WikiLeaks highlights surveillance-industrial complex, including French company selling a "centralized intelligence system gathering all information" from an entire country's network.
The hacktivist group says a worldwide anti-surveillance protest will take a stand against what the ACLU has called "the surveillance-industrial complex."
Though the WikiLeaks founder and critics like Edward Snowden were forced into exile, they took advantage of the previously-silent NSA's lack of experience at spinning public opinion, Assange told SXSW.
Paris-based Reporters Without Borders names five companies as "digital mercenaries" that have decided to sell their surveillance technology to authoritarian regimes.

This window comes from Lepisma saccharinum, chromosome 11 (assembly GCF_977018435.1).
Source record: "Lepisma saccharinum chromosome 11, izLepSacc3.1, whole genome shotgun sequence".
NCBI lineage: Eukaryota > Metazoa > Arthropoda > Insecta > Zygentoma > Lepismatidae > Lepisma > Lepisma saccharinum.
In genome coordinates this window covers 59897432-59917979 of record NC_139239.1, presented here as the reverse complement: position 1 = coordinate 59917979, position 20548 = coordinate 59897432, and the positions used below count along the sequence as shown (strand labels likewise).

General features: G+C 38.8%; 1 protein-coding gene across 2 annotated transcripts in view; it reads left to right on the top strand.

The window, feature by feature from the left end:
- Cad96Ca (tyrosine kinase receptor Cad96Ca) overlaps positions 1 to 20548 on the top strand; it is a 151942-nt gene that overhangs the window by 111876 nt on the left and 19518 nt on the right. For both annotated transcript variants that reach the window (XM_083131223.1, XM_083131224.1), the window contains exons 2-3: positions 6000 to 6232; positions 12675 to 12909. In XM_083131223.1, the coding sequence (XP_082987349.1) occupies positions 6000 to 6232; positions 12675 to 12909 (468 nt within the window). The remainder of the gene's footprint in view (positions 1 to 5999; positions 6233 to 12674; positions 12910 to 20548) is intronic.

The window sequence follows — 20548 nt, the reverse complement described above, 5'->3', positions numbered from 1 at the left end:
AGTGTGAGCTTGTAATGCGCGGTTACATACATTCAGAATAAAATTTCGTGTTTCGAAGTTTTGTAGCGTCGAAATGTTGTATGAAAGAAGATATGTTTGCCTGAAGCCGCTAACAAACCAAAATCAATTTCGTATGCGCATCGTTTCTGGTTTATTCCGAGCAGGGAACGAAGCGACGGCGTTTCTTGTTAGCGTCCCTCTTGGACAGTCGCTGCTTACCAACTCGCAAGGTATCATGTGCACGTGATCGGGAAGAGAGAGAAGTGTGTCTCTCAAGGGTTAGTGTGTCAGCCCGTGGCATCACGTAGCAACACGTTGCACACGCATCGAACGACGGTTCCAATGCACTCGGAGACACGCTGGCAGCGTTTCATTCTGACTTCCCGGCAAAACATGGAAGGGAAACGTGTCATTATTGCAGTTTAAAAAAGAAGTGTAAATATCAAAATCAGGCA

Top Democrats in Congress come up with a strategy to force President Bush to respond to their unanswered questions about the National Security Agency's surveillance program.
Mobile and Mac malware burbles noxiously, data breaches and data mining will cause more havoc with your privacy, and the Web will continue to suffer the ignominy of poorly-written, Swiss-cheesed code as security experts predict lessons from 2012 go unlearned in 2013.
At annual European conference, hackers dream of a DIY satellite-communications network that would sidestep Internet censorship. But in the ungoverned realm of space, what's to stop any country from shooting down the satellites?
When Google, Amazon.com, Facebook, and eBay turn their Web sites black to protest the Stop Online Piracy Act, you'll know they've become serious. It may actually happen. Plus: four other 2012 predictions.
week in review Mobile data-logger ignites privacy firestorm, while the FCC slams AT&T's proposed merger with T-Mobile. Also: Facebook settles with FTC.
One is small and simple but fails as a security camera; the other is big and ugly but does it all.